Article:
Marikina LGU plans to hire ‘para-teachers’ to boost education workforce
MANILA, Philippines — The local government of Marikina is looking at hiring individuals like ministers and educators from religious groups to become “para-teachers,” in an initiative to boost the city’s education workforce.
According to Marikina Mayor Marcelino Teodoro on Wednesday, the para-teachers would assist students amid the ongoing distance and blended learning methods due to the COVID-19 transmissions.
Marikina’s local government unit added that a religious group, the Marikina Valley Ministerial Fellowship (Marval) — a group of born-again pastors with over 100 members based in the city — has already offered help.
“The para-teachers will guide parents and students and provide assistance to teachers. They will also help monitor and track the progress of students in their community,” Teodoro said in a statement.
“We are very grateful to Marval for volunteering to help the city government in addressing challenges in the new normal setup of education in the country,” he added.
To ensure the quality of education remains the same, the volunteers and the para-teachers would be trained by the Department of Education (DepEd) office in Marikina in order to have a better understanding of the program and the learning materials.
“I already told them to coordinate with each other for faster implementation of the program,” he noted.
To minimize the risk of coronavirus transmissions, DepEd has opted to use a distance learning mode for the school year 2020 to 2021, which means that students have to make use of online classes to study. Those who have no adequate gadgets or have unstable internet connections were given the option to use a blended learning scheme.
Under blended learning, parents of students would have to get learning modules at least once a week from the respective schools. The modules would then be studied by students remotely, although some online intervention is still needed.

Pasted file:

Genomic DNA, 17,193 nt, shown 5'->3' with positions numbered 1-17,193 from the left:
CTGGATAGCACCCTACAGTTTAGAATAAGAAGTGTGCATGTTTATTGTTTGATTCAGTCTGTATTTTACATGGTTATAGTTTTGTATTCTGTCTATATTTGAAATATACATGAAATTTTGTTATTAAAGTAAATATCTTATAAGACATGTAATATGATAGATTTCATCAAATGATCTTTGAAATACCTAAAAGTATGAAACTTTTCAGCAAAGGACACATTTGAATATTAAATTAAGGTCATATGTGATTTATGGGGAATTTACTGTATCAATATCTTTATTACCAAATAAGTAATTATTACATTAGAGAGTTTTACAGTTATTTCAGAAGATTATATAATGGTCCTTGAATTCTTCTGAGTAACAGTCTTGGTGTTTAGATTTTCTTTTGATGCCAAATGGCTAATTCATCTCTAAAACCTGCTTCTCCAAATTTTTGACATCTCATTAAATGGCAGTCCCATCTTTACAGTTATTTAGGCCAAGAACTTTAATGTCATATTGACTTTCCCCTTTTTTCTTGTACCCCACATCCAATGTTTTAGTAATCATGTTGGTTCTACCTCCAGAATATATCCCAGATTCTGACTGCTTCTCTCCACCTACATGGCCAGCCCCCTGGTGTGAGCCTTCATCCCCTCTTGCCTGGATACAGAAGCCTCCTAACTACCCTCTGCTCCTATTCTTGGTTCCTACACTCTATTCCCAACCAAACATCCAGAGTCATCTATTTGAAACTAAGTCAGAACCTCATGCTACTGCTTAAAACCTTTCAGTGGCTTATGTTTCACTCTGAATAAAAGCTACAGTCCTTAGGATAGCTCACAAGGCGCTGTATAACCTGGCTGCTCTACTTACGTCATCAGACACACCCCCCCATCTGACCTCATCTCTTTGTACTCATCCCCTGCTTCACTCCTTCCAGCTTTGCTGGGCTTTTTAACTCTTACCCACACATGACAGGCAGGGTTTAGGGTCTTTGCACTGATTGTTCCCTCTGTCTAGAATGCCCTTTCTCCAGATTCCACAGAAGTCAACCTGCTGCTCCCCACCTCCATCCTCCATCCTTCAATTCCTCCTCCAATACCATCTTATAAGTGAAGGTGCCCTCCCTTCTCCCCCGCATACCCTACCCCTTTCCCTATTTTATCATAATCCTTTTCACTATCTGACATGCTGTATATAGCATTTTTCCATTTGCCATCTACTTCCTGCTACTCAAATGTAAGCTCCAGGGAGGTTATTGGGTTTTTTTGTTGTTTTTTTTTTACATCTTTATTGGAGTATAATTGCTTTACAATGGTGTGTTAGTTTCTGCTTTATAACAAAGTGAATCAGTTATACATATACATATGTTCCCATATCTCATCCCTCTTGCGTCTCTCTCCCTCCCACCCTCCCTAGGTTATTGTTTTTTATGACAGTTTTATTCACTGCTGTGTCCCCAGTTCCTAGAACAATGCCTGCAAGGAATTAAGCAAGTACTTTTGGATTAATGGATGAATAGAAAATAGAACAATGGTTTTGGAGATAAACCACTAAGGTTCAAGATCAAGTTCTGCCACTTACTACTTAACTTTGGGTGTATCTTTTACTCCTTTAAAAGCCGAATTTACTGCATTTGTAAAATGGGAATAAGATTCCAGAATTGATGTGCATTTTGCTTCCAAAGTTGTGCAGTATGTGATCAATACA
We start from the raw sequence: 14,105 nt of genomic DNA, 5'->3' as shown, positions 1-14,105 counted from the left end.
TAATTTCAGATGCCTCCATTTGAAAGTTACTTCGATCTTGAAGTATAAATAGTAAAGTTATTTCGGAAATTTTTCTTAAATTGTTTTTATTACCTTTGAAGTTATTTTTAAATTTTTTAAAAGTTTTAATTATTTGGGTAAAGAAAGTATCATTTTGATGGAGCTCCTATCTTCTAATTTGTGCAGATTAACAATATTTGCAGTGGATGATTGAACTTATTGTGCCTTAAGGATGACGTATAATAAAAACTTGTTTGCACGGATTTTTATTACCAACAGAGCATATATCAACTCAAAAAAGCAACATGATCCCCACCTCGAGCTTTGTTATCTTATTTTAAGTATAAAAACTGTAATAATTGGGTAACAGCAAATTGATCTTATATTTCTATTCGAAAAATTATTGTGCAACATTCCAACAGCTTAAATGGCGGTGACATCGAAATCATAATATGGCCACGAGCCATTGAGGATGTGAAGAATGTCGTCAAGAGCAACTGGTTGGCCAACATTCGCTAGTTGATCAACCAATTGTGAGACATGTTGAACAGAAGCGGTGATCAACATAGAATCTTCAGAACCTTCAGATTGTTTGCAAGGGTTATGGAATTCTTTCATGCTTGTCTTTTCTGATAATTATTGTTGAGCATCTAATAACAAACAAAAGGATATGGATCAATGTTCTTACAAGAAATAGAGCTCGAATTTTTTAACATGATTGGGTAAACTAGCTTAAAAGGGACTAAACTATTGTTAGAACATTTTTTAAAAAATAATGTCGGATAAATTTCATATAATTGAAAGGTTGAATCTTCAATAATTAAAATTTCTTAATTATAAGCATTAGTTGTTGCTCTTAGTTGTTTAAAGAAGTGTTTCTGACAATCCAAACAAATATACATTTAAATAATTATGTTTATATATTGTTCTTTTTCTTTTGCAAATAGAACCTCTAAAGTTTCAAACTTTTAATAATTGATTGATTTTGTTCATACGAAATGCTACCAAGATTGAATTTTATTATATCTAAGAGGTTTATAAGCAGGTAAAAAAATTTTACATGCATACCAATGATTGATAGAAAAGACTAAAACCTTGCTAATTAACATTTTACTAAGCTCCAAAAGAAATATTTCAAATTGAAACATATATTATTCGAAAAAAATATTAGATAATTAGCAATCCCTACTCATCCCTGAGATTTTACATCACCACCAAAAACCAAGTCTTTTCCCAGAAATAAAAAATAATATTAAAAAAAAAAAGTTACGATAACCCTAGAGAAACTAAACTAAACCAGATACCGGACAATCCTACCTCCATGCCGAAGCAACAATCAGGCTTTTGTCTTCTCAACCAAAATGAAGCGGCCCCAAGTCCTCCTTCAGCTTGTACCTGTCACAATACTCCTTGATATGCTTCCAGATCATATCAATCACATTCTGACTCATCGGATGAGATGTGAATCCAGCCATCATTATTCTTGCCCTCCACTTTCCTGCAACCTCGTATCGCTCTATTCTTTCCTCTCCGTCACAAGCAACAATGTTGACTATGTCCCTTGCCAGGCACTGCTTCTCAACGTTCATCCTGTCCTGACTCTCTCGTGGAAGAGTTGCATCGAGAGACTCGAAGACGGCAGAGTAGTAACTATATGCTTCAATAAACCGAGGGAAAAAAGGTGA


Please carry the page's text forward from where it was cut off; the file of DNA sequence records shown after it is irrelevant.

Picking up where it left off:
Teodoro also underscored that there are instances wherein the educational attainment of the parents does not correspond to the level of materials being given to students — hence causing more confusion and possibly making it difficult for students to learn.
But with the Marikina’s program, they believe that they could alleviate some of the stresses and problems using the help of para-teachers.
According to Pastor Frances Talattad of The Rhema Word of God Church, this is also the reason why they offered their support to the city government.
“Among the challenges faced by parents under the new normal in the education system of the country amid the pandemic is how to teach the learning modules provided by the DepEd to their children. Most of them cannot teach the lessons of their children due to their educational attainment,” Talattad said.
“Ang concerns namin ,basically, is ang education. Nahihirapan ang mga nanay sa pagtuturo ng module sa kanilang mga anak. Dahil hindi alam ng parents kung paano ituturo, hindi rin nila maasikaso, walang magtuturo sa mga anak,” she added.
Even after the first week of classes, DepEd has faced a barrage of complaints from students and parents who believe that the department was not prepared enough for the school year.
A lot of groups have also advocated for an academic freeze, or the temporary suspension of the school year but that was shunned by Education Secretary Leonor Briones.
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